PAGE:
Oroonoko’s Honorable Downfall Essay

988 words - 4 pages

Before even opening the book, the reader is hit with the paradox of the title, Oroonoko or the Royal Slave. This is already problematic since royalty are highly privileged people who do not end up in dire straits—much less slavery. Aphra Behn presents many paradoxes in her text Oroonoko or the Royal Slave. One of the many paradoxes she utilizes is the one that applies to her hero, Oroonoko; he is an honorable hero, who is also a naïve fool. Oroonoko was born into royalty and led a career as a valiant and just warrior. Reared for this life, Oroonoko has a character that is intrinsically honorable following his code of loyalty and honesty. His code of honor and love of truth is ...view middle of the document...

His grandfather, the King, betrays Oroonoko when the king decides to send Imoinda the royal veil knowing that his grandson loves her. Oroonoko does not confront the King and this demonstrates Oroonoko’s honor, because he still respects the order of the society. This does not last long because even after he tries to part from Imoinda he is drawn into her when they lock eyes (25). Oroonoko then decides to pursue Imoinda and this results in her being sold as a slave, although the King decides to say he had her killed. Here we have a parallel where slavery equates death. This is the start of Oroonoko’s downfall.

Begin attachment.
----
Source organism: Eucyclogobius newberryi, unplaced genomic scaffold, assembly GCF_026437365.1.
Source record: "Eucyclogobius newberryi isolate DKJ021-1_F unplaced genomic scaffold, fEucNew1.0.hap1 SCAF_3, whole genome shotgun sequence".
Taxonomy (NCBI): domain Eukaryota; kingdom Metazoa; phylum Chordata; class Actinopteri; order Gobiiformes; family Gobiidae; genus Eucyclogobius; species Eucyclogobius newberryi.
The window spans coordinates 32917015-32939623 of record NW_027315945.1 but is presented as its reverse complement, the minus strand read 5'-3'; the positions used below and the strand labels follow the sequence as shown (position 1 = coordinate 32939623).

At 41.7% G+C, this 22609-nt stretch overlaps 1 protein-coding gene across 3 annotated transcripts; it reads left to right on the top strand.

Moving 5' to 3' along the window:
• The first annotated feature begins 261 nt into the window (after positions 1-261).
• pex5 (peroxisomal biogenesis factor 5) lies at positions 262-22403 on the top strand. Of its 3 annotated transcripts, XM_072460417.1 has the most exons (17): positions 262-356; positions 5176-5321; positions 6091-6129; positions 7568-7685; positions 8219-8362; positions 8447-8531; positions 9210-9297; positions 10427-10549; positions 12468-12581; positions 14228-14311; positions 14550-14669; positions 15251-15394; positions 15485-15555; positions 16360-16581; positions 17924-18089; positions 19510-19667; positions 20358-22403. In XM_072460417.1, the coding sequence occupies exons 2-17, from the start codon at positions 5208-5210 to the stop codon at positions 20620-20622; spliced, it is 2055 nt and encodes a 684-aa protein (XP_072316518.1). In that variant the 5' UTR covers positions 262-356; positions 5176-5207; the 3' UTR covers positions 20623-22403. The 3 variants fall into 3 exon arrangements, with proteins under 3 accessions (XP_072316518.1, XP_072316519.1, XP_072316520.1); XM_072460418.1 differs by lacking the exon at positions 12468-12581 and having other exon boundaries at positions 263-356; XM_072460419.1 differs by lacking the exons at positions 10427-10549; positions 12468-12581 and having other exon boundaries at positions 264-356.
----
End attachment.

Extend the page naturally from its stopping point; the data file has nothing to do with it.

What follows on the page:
Oroonoko is torn without Imoinda who and gives everything up, vowing that he would live his life mourning her loss. Behn writes, “[H]e was contented to leave his share of glory to youths more fortunate and worthy of that favor from the gods; that henceforth he would never lift a weapon, or draw a bow, but abandon the small remains of his life to sighs and tears, and the continual thoughts of what his lord and grandfather had thought good to send out of the world, with all that youth, that innocence and beauty” (42). Oroonoko has become docile and slips into the gravest betrayal that sets him on the same path as Imoinda. Behn says that Oroonoko and this captain had a history of selling slaves to this captain and so the amicable relationship causes him not to question the captain’s kindness when invited on the ship. After being captured Oroonoko’s honor still manages to shine through. First he decides that death would be more honorable than slavery and so the narrator says, “[A]nd they had so wisely managed his fetters that he could not use a hand in his...

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